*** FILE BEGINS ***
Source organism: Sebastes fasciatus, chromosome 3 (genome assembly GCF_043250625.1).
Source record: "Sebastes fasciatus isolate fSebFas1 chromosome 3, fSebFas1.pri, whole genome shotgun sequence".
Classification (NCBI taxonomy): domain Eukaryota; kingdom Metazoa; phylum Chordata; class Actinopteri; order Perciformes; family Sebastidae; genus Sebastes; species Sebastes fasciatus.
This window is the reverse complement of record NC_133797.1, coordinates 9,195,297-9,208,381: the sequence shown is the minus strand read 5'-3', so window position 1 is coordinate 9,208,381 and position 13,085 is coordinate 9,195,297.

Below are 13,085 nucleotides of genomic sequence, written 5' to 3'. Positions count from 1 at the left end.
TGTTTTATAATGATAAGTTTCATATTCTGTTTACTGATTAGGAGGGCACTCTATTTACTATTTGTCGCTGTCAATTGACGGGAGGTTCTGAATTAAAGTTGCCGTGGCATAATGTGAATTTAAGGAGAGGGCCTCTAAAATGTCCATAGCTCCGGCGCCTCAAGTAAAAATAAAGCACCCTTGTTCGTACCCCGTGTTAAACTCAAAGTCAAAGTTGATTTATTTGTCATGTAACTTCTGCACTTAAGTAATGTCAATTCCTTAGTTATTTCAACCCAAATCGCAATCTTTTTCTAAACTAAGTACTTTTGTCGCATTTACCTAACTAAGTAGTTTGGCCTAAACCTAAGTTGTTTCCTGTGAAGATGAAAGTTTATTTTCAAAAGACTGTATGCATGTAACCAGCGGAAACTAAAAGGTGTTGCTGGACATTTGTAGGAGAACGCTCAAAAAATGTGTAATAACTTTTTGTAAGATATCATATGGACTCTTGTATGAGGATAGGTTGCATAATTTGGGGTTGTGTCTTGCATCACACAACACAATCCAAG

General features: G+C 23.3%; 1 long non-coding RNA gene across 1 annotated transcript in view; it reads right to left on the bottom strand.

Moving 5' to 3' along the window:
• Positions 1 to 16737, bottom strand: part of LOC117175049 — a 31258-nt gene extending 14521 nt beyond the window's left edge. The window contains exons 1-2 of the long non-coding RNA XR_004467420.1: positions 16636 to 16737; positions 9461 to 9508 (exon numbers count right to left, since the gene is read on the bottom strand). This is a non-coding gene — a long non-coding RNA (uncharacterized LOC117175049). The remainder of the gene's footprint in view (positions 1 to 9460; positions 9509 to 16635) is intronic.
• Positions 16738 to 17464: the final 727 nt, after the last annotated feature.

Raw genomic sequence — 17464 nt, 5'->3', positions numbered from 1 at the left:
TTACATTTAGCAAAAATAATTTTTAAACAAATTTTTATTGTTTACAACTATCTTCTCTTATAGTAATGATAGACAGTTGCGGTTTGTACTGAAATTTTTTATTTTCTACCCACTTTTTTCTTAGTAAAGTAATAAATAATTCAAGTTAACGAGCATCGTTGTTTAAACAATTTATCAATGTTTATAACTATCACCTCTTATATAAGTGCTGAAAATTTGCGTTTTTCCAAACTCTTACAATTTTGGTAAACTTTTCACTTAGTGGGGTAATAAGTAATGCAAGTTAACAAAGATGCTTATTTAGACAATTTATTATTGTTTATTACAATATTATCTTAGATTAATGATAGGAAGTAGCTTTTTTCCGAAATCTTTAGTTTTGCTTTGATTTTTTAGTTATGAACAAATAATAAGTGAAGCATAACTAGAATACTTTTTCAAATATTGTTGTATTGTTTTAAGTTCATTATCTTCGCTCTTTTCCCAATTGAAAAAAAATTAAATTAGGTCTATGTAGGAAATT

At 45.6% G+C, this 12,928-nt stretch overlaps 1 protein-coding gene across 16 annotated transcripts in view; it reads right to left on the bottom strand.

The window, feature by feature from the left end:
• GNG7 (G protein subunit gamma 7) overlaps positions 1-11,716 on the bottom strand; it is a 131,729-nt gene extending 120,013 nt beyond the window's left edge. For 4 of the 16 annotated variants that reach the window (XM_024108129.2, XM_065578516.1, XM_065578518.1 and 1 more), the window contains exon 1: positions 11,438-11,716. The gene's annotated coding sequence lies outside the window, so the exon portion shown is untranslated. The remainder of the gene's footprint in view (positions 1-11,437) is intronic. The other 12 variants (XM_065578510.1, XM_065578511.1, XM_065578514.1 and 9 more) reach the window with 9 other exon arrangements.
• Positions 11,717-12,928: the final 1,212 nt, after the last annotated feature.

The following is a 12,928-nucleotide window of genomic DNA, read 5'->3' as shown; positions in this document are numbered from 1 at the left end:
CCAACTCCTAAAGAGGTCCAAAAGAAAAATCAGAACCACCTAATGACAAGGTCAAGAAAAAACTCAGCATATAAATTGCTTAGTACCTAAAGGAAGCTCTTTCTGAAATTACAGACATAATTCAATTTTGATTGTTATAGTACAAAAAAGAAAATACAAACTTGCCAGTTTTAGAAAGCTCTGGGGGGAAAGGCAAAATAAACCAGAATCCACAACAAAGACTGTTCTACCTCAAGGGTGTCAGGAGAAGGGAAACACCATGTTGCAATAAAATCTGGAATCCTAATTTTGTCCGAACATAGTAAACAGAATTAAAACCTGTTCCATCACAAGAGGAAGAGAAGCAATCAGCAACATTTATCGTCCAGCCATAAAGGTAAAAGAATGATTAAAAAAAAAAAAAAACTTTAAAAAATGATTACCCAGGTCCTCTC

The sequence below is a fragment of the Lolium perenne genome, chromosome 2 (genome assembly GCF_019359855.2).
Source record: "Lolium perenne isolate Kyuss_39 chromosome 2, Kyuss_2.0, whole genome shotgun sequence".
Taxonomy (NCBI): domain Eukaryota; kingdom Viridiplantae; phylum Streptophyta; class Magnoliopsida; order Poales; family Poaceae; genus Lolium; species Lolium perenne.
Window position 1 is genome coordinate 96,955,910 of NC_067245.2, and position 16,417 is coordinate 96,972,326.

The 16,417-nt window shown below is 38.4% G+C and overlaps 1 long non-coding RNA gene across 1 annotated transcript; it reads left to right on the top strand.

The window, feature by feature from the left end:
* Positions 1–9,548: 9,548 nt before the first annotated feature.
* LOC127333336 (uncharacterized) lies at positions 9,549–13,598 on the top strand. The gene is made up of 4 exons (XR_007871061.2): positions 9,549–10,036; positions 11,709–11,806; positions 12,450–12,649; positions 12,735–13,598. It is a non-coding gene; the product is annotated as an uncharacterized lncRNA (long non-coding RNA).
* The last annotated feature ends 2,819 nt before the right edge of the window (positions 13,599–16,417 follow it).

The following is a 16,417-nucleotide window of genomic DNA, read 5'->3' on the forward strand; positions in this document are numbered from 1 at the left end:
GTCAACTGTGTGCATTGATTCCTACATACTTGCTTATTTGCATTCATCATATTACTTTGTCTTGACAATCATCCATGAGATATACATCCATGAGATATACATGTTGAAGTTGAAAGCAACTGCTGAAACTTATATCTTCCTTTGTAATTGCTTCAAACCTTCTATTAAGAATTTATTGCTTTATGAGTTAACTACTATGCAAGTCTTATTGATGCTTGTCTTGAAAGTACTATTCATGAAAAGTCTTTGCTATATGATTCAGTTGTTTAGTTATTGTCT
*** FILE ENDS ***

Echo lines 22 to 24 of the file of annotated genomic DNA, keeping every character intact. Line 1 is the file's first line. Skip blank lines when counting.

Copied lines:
Window position 1 is genome coordinate 96,955,910 of NC_067245.2, and position 16,417 is coordinate 96,972,326.

The 16,417-nt window shown below is 38.4% G+C and overlaps 1 long non-coding RNA gene across 1 annotated transcript; it reads left to right on the top strand.

The window, feature by feature from the left end: